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By Market Intelligence Team

Prison Spending Outpaces All But Medicaid

Tuesday’s New York Times leads with a story that prison spending is the big winner in the state government budget race. This headline is a testament to two age-old policy follies – the failure to provide parity in treatment benefits for mental health and addictive disorders and the criminalization of addiction. The growth of the prison population – now holding 1.5 million adults – is driving the spending increases. State corrections spending has quadrupled in the past two decades, according to a new report by the Pew Center on the States, the first breakdown of spending in confinement and supervision in the past seven years. And, most states continue to keep mentally ill and addicted prisoners incarcerated – even though it is cheaper to monitor convicts in community programs, including probation and parole. The national average is $29,000 a year per prisoner. So what are the stats?

  • In 2005, more than half of all prison and jail inmates had a mental health problem. (Compared to 11% of adult U.S. population met criteria for mental health disorder.)

    • 56% of state prisoners

    • 64% of local jail inmates

    • 45% of federal prisoners

  • Mental health problems and co-occurring addiction rates are high in the U.S. corrections system:

    • 42% of inmates in state prisons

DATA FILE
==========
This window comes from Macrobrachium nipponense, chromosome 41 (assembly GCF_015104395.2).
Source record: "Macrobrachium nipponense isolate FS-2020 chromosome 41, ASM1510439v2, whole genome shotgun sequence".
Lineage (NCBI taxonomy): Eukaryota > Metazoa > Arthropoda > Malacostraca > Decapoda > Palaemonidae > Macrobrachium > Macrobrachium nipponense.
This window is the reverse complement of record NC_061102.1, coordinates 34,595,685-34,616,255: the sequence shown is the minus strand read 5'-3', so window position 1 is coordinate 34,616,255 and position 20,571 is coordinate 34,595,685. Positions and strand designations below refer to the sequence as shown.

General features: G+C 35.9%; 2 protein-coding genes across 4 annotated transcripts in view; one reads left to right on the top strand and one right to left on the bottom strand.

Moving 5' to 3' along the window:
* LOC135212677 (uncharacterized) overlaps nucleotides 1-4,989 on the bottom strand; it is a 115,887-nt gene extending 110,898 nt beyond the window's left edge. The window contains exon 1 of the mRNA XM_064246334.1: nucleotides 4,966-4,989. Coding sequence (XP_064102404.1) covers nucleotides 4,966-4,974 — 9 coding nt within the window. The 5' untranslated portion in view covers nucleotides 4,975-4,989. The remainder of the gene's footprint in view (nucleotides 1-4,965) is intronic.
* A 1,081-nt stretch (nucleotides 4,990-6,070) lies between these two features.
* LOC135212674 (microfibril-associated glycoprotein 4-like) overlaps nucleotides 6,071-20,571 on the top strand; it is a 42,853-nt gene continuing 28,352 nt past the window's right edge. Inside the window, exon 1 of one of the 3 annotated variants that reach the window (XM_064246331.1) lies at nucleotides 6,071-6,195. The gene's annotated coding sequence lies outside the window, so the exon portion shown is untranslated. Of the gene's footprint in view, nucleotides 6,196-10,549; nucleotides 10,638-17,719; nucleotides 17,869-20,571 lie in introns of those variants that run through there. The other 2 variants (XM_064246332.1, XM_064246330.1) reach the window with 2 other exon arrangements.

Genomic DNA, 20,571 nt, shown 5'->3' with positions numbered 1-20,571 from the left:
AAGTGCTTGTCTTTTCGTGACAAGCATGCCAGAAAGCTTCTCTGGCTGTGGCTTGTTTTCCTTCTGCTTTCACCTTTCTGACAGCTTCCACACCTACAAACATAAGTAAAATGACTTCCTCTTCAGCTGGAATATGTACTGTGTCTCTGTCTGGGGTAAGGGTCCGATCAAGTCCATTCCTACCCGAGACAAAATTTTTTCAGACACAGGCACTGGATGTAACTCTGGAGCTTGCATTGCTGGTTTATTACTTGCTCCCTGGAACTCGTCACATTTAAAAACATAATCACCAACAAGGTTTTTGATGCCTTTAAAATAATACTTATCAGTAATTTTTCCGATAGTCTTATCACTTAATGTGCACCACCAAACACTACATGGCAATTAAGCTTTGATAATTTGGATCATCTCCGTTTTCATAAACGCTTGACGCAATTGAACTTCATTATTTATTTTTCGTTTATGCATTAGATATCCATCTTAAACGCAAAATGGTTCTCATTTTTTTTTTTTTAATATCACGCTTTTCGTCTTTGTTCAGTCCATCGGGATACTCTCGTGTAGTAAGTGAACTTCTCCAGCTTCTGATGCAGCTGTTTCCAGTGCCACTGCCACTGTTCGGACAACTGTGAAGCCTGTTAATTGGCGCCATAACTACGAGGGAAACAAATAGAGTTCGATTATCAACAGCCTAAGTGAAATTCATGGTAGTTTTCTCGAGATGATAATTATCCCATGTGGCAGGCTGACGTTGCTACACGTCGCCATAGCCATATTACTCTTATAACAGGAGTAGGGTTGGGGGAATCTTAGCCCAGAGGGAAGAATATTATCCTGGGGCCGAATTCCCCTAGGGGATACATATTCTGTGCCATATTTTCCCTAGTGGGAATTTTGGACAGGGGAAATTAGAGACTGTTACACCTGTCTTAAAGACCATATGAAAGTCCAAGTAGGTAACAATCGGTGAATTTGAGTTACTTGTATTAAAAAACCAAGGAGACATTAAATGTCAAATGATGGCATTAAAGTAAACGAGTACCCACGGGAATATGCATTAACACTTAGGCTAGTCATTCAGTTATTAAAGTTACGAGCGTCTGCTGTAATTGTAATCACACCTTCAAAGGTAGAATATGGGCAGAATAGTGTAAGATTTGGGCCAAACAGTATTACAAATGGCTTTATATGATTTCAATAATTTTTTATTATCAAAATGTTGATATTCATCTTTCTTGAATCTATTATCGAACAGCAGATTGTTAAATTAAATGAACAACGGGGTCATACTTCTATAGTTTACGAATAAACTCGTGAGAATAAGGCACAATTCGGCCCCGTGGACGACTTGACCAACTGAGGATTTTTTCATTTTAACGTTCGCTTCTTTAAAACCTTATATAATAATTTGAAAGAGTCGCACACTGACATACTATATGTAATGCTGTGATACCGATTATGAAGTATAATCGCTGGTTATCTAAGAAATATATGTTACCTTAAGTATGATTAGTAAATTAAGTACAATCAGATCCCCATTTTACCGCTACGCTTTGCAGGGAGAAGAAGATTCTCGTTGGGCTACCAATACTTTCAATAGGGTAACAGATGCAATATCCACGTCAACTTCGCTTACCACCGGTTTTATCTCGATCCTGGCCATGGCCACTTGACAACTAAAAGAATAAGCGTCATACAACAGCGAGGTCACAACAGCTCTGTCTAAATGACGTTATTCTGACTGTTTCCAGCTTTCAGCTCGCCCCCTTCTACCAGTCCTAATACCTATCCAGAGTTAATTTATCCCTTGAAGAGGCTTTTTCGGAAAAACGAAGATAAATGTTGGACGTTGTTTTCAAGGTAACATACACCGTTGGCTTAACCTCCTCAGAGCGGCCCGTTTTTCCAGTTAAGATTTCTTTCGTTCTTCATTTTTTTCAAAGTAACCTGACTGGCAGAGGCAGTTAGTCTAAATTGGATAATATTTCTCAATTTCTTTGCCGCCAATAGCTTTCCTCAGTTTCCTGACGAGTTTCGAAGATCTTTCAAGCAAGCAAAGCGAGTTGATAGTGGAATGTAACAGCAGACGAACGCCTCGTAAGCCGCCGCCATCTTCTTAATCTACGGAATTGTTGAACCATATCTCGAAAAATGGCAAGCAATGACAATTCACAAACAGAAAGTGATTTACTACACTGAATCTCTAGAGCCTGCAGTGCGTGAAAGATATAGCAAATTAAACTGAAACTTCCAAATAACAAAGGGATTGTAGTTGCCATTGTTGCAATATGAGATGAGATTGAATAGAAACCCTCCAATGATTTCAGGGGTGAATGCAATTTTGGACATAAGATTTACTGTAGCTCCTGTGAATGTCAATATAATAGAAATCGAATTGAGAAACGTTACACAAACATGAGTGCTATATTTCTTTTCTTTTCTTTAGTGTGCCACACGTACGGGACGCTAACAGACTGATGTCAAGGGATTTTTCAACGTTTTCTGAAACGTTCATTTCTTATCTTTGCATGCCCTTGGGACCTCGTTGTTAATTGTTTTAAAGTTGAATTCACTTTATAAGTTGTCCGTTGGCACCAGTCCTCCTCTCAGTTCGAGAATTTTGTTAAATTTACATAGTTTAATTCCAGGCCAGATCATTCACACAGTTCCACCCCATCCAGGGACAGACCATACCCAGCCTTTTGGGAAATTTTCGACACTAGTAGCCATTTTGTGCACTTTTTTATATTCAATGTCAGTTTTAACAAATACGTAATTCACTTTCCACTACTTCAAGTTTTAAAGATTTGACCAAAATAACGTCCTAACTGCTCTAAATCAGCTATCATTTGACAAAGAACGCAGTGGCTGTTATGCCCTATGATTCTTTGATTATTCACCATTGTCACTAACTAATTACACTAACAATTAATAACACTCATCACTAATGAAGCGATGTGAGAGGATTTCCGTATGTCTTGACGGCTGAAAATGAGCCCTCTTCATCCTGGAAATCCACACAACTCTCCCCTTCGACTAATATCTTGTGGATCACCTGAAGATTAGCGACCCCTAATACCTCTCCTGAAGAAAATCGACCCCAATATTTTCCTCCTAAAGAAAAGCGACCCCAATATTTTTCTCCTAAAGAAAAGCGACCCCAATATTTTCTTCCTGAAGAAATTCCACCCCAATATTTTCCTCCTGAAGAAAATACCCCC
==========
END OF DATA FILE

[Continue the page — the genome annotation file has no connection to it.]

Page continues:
• 49% of inmates in local jails

    • 29% of inmates in federal prisons

This is one area where tax dollars are really being spent in the wrong place with little long-term positive outcome. I agree with Sue Urahn, managing director of the Pew Center on the States, when she was quoted saying, “States are looking to make cuts that will have long-term harmful effects… Corrections is one area they can cut and still have good or better outcomes than what they are doing now.” Let’s hope that our economic meltdown, combined with our newly-passed parity legislation, has the effect of moving our financial resources to services that can make a difference – access to treatment to prevent involvement with the corrections system and alternatives to incarceration for those with a mental disorder or addiction problem.

Sincerely,

Monica E. Oss

Chief Executive Officer of OPEN MINDS

PS: For more information on prison spending, OPEN MINDS Circle members may wish to access “Nearly 1.6 Million Americans Are in State or Federal Prison; Another 700,000 in Local Jails“.

Interested OPEN MINDS Premium Circle members may also wish to access “Mental Health Courts: A Primer for Policymakers & Practitioners.” This report addresses a series of commonly asked questions about mental health courts, including differences between a mental health court and a drug court.

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